Why Alpine is enduring a dismal start to the season


Esteban Ocon and Pierre Gasly experienced a poor weekend in Bahrain: finishing 19th and 20th in qualifying and 17th and 18th in the race.

The new Alpine A524 was not a hoped-for step forward and the realisation of the challenge facing the team was perhaps bigger than expected after the testing.

Even Haas, Stake and Williams were faster than Alpine, who had finished comfortably ahead in the 2023 Constructors’ standings. So what has led to the rapid downfall?

Administrative turmoil

We first go back to last season as current developments are a result of administrative turmoil surrounding last year’s Belgian Grand Prix. CEO Laurent Rossi, team principal Otmar Szafnauer and sporting director Alan Permane were fired out of the blue, while chief technical officer Pat Fry resigned for a post at Willians.

Speaking after qualifying in Bahrain last weekend, Szafnauer was damning: “The stopwatch doesn’t lie and it doesn’t look very competitive. I understand how it comes about. Part of me thinks it’s justified after people at the highest level have made some not-so-good decisions.”

To make matters worse, the key people who developed the A524, among others, are now stepping down. Indeed, RacingNews365 was able to reveal that technical director Matt Harman and head of aerodynamics Dirk de Beer resigned a few weeks ago and are currently serving out their notice periods.

Unrest causes mediocre performance

For that matter, there is some truth in Szafnauer’s words. When people are constantly leaving, there is no reasonable stability in the development of the team and the car. Therein lies the problem: Harman and De Beer were currently the leaders in the development of the A524. Now that they are leaving, other people have to take the lead again.

They will be replaced – and the vicious circle begins again.

The car itself is a radical new concept, but has failed to deliver, with Harman saying at the launch that everything had changed, except perhaps the steering wheel.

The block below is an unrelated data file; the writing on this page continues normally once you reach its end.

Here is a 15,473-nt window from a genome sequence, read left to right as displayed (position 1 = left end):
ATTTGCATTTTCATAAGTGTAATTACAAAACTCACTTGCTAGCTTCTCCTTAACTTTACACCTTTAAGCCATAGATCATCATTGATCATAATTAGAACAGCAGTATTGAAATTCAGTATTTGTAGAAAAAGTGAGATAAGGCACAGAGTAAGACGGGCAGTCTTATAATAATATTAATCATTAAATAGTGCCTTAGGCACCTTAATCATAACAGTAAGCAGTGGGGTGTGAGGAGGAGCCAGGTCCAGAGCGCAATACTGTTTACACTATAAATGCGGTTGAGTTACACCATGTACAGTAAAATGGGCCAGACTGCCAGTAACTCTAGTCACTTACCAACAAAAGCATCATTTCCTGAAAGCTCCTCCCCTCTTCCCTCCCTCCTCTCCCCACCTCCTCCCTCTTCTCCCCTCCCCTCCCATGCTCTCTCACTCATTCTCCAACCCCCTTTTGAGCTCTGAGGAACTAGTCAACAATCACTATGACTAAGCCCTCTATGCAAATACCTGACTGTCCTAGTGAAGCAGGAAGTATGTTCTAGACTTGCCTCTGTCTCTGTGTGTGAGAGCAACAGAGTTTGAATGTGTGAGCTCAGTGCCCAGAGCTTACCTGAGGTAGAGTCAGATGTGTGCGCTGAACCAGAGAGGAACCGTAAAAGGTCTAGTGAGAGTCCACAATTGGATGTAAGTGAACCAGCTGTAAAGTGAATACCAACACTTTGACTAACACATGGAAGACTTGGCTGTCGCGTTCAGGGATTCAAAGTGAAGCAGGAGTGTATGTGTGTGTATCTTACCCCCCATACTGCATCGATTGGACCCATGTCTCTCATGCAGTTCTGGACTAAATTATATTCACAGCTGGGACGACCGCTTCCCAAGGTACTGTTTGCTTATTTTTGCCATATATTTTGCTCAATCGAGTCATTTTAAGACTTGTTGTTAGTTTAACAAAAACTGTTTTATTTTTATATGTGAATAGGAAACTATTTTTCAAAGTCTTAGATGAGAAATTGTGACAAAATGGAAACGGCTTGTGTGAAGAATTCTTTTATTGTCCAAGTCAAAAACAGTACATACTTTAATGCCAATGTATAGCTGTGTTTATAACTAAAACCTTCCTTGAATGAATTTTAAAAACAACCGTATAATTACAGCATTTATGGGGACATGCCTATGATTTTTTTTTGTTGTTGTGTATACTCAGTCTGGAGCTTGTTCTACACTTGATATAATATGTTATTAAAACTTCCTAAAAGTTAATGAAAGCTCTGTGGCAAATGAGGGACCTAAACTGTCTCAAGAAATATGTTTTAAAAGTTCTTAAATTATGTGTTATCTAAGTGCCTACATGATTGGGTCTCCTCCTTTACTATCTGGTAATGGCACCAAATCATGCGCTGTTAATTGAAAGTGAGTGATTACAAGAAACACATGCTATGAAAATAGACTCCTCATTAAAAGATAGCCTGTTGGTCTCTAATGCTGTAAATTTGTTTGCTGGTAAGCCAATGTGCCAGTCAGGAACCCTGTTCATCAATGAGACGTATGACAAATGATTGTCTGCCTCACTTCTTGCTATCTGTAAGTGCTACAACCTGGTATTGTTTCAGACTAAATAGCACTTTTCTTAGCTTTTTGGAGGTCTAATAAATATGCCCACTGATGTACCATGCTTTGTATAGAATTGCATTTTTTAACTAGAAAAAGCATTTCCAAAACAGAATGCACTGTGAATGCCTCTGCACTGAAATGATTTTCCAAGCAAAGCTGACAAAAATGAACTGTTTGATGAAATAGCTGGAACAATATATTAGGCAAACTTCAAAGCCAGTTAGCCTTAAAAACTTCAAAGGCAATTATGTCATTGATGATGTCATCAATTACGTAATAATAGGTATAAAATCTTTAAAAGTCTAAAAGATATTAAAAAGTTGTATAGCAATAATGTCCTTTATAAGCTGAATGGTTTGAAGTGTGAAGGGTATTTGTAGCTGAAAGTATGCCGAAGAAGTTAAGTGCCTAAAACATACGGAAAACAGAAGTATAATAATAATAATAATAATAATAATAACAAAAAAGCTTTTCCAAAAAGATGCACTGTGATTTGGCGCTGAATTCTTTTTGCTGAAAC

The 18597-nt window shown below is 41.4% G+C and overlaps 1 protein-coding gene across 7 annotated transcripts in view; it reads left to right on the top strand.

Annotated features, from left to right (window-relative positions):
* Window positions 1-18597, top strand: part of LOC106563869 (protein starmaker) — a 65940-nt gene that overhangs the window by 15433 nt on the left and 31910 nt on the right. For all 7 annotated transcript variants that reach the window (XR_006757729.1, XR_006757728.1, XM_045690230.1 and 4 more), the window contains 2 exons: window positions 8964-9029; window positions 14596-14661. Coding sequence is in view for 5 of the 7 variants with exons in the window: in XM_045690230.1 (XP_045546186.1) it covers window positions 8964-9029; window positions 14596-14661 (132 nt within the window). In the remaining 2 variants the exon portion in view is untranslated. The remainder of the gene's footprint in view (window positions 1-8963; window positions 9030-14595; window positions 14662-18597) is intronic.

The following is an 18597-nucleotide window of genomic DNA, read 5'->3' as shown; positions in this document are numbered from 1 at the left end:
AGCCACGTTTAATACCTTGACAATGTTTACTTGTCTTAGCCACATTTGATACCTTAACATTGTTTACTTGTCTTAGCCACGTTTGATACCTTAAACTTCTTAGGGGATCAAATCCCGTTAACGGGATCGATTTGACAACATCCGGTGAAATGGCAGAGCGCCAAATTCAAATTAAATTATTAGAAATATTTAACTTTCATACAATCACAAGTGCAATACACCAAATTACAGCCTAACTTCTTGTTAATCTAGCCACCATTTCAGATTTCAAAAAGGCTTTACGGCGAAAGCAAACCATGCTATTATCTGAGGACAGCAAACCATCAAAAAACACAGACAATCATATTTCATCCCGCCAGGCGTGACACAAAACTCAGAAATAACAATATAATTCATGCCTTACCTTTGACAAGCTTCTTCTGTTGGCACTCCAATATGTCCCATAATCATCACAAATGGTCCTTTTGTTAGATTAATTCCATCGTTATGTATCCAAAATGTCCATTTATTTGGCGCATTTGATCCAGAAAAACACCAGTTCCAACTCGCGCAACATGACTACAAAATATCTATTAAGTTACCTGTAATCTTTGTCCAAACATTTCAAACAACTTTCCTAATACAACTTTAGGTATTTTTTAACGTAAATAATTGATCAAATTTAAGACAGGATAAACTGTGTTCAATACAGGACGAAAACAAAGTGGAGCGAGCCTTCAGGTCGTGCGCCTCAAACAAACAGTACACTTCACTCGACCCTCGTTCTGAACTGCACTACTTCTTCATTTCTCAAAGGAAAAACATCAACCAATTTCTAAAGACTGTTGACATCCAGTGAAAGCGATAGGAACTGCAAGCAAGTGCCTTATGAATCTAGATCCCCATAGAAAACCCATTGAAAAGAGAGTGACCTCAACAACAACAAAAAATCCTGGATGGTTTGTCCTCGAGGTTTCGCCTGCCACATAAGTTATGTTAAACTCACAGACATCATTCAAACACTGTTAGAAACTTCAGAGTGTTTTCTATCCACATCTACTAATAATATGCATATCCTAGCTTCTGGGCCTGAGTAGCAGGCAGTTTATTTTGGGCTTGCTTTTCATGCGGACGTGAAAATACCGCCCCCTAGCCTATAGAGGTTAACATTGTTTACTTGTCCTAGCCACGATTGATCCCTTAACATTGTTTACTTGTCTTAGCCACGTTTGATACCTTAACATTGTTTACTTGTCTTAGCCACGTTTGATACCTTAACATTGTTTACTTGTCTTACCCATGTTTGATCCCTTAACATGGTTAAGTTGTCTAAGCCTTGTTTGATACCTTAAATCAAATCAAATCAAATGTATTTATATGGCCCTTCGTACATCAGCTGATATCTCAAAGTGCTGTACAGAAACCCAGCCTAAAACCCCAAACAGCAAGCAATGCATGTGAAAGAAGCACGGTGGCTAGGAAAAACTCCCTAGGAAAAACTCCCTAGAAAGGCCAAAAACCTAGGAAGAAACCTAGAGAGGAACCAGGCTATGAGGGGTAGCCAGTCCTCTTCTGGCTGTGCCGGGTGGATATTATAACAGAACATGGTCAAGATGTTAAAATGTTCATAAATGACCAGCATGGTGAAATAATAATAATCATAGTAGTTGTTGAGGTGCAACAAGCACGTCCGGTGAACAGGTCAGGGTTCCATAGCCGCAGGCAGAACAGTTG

One major problem is the Renault power unit.

Under the terms of the engine freeze, teams are not allowed to further develop the engines in terms of performance. Reliability upgrades, that could coax extra power, are permitted but big work is not.

Alpine has become a “victim” of this, as the Renault engine is well down on horsepower compared to that of the other PU suppliers.

Alpine tried to get an exemption in 2023 to make performance changes – but it failed. It will not be allowed to improve its power unit, in terms of pure performance until 2026.


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Weight and downforce

A strong chassis is then a requirement when the power unit is lacking but so far that has not been the case either.

The A524 is too heavy, although Gasly downplayed that problem after the dramatic qualifying session: “It’s not as bad as is stated. It is clear that we can gain speed everywhere and if you look at the differences between us, all improvements are important. Two kg equals 0.06secs and in this field, 0.06s make the difference. Some weight needs to come off and our chassis needs improvement, but upgrades are coming.”

Failed crash tests meant certain areas of the chassis had to be beefed up to pass, putting it about 10 or 11kg overweight.

The team has now announced a big raft of technical changes to its leadership – including a new three-headed approach at Enstone, similar to McLaren.

Will these prove to be a difference? Rapid change is needed to ensure Alpine doesn’t endure a chastening season.

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